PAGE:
Infographic: Austin Sucks. Don’t Think of Moving There!


I have a confession to make.

I love Austin, Texas.

So, I know you are saying “So What?” Well, I am a Texas A&M University Aggie. We are quietly taught to hate all things associated with ut – The University of Texas at Austin. However, my wife had business every month in Austin while I was working and studying at TAMU. I would take the opportunity to go with her for her two-day trips each month and explore. One of my favorite places was the Lyndon B. Johnson Presidential Library. I loved to walk through the exhibits there.

I also liked Marc Katz’s delicatessen, a West Sixth Street institution. I missed good deli food in College Station and I was able to get my fix here every month. unfortunately, the deli closed several years ago after being in business for 31 years.

With those fond memories in mind, I am sharing an infographic from the Austin Business Journal from an article by staff writer Chad Swiatecki.

So, if you are thinking of moving to Austin, don’t expect a welcome mat. I suggest you try Portland instead.

Best Regards,


Russel, a graphic designer, admits humor was the basis of her new “Austin Sucks” infographic that’s been making the rounds on social networks around Austin— scroll down the page to see the image. The 26-year-old got the inspiration for the image last week when a graphic from Complete Web Resources laying out reasons why Austin was an attractive destination made the rounds online.

“When I posted that I got a lot of responses from friends telling me to stop trying to get people to move here,” she said. “That got me thinking and I love Austin, but I thought this was a funny way to have a take on it.”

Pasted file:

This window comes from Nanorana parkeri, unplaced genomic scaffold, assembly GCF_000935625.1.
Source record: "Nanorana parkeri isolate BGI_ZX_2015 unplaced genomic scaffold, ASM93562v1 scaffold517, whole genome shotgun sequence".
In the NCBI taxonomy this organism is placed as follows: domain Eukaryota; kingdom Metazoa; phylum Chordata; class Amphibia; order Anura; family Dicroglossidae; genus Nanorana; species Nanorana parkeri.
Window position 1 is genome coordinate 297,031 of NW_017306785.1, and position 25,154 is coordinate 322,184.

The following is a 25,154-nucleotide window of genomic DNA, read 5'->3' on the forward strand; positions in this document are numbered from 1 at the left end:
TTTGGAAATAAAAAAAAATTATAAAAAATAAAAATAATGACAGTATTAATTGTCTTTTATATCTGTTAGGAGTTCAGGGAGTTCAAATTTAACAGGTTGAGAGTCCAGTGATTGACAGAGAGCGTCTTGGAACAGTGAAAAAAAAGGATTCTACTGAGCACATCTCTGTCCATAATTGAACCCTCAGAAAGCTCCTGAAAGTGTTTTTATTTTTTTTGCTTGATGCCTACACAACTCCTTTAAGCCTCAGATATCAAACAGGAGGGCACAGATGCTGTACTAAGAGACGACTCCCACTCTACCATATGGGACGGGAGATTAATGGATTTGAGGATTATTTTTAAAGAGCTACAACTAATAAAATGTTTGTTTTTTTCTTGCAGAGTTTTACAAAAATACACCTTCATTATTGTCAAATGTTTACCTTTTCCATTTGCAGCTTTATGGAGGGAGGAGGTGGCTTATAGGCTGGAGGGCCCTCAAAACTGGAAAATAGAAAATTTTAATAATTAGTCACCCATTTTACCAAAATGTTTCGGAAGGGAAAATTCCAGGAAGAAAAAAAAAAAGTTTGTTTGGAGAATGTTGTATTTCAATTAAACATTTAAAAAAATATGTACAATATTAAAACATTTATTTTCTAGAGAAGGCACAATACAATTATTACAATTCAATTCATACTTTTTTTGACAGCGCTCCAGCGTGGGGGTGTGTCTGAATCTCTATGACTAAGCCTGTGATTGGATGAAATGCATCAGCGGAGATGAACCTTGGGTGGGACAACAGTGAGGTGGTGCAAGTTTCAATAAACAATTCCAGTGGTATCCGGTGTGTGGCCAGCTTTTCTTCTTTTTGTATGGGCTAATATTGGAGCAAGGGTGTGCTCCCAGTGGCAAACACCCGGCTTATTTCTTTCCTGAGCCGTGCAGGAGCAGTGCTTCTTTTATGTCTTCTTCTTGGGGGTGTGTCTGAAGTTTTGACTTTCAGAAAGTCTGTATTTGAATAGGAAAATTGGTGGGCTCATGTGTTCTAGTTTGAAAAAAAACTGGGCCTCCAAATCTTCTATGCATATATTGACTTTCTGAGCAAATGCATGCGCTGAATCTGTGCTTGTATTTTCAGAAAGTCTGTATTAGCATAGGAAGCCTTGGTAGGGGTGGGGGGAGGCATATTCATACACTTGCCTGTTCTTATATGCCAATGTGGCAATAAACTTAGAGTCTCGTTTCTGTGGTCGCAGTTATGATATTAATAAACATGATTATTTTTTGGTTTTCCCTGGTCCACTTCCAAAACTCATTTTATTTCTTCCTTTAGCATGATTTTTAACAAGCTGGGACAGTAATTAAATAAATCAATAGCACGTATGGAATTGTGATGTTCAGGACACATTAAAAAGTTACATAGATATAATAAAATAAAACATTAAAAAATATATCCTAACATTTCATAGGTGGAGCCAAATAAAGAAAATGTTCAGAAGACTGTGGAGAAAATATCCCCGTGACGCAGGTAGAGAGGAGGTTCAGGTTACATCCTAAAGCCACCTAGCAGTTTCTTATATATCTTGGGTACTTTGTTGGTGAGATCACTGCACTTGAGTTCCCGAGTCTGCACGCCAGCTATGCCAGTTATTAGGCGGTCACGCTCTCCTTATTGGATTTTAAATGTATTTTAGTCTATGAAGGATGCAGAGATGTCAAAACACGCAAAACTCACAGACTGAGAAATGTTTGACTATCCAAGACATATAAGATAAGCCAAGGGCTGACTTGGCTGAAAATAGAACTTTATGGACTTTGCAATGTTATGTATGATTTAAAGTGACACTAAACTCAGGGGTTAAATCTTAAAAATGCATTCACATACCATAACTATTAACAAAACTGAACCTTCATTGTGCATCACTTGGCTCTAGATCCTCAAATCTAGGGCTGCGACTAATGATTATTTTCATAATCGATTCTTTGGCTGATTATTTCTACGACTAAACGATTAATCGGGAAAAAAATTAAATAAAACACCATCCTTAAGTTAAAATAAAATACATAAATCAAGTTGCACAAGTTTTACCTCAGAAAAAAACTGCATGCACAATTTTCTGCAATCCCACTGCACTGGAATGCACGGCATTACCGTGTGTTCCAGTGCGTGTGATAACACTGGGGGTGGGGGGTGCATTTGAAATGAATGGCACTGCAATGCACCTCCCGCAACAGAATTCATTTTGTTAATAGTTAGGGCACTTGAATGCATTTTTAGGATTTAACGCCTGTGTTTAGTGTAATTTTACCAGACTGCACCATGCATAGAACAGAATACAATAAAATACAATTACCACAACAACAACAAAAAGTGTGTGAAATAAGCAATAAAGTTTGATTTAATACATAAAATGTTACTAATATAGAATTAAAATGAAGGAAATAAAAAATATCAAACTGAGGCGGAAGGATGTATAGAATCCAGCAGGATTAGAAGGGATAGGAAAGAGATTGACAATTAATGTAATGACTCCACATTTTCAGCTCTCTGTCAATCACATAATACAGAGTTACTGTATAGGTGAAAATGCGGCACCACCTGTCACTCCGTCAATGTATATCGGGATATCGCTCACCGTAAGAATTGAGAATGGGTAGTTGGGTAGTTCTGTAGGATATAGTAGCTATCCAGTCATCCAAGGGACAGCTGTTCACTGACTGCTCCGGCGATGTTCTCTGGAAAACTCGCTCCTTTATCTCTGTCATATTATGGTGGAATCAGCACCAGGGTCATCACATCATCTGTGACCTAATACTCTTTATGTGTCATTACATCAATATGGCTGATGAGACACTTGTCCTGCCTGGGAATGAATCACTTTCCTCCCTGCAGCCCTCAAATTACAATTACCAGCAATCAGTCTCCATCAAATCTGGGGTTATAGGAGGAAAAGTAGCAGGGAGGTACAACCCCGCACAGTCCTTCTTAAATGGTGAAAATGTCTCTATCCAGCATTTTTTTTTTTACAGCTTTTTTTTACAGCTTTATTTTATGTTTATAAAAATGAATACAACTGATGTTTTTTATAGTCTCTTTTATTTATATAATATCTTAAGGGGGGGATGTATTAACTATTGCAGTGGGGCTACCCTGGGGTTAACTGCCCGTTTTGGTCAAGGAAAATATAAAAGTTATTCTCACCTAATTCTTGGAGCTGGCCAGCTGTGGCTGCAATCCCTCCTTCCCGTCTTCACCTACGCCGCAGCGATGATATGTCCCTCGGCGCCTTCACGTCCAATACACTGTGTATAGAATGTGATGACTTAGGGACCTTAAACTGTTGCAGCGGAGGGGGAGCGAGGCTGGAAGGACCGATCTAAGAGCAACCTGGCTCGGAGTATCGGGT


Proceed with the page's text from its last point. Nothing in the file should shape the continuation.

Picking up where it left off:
Four hours later Russel had her finished product that lists lack of public transportation, extreme heat and overzealous dog owners as drawbacks of living in Austin, while also reminding that “Dallas and Houston are amazing… you should move there.” The 2-by-3-foot print is available for sale on her Etsy store, along with other images she’s created.

Not that she needs the money, with a season of design work lined up for a high-level political campaign and recent work for Friends of Auditorium Shores and the Flatwater Foundation following her stint working for Livestrong.

She’s also forthcoming about the inevitable question about her Austin roots, or lack thereof since she’s a Colorado Springs, Colo. native who moved to Austin four years ago after graduating from the University of Nebraska-Lincoln.

“I hoped people would like it and respond to it even thought I’m not sure I have a right to complain about other people moving here,” she said. “I thought it was a unique approach on Austin, which I do think is an amazing place to live.”

Austin Sucks

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